5 Questions with…
Chris McGinley

Chris McGinley’s new collection of short stories, Coal Black, is more than just a great collection of brutal crime stories; it’s a deep exploration of the social ties and crises confronting people in eastern Kentucky. From petty thieves to poachers to cops, he imbues his characters with nuanced life… even when they face grisly deaths. McGinley sat down with Nick Kolakowski to talk about the book, his inspirations, and what he’s reading.

Q. Where do you draw the inspiration for your stories? Are the characters and situations based on real-life people you know?

Hey Nick, thanks for having me. My inspiration comes mostly from other writers, other stories, and from the dynamics of rural regions generally. That is to say, it derives from the collective stories of people in Appalachia, and from people in rural regions, though I don’t live in one myself.

With the proliferation of news outlets and other electronic media, the stories of these people, these regions, are more accessible than they have been in the past—and of course there are books about these areas, too. Even colorless reports like those of the Appalachian Regional Commission provide me with ideas.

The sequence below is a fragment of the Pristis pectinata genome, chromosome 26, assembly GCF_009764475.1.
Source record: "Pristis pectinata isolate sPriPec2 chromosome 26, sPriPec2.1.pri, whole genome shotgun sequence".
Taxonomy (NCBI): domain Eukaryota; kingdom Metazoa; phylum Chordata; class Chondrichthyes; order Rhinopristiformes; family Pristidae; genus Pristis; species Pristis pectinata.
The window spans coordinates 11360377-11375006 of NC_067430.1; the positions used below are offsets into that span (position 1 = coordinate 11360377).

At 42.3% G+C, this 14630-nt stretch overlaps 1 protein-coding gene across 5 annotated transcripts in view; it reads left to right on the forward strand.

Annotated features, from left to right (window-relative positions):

And as I said, authors and other storytellers give me inspiration, the writers of the so-called Romantic tradition in American literature—Cooper, Poe, Hawthorne, Irving—are all hugely influential for me. Like a good many crime writers, however, I don’t really know any criminal types. These characters are inventions in large part.

Q. The book has a real feel for the current issues gripping eastern Kentucky, from drugs to mining. How does your own background factor into what you write? 

Coming from a middle-class family, I’ve been blessed with access to formal education and to employment opportunities that don’t involve corporate exploitation and the cycles of poverty that plague large segments of Appalachia. Frankly, I’ve never had to deal with those problems, and in the end I could never truly understand them. But the stories interest me, the sadness of so much of it, and the fact that it continues to go on, and that people endure.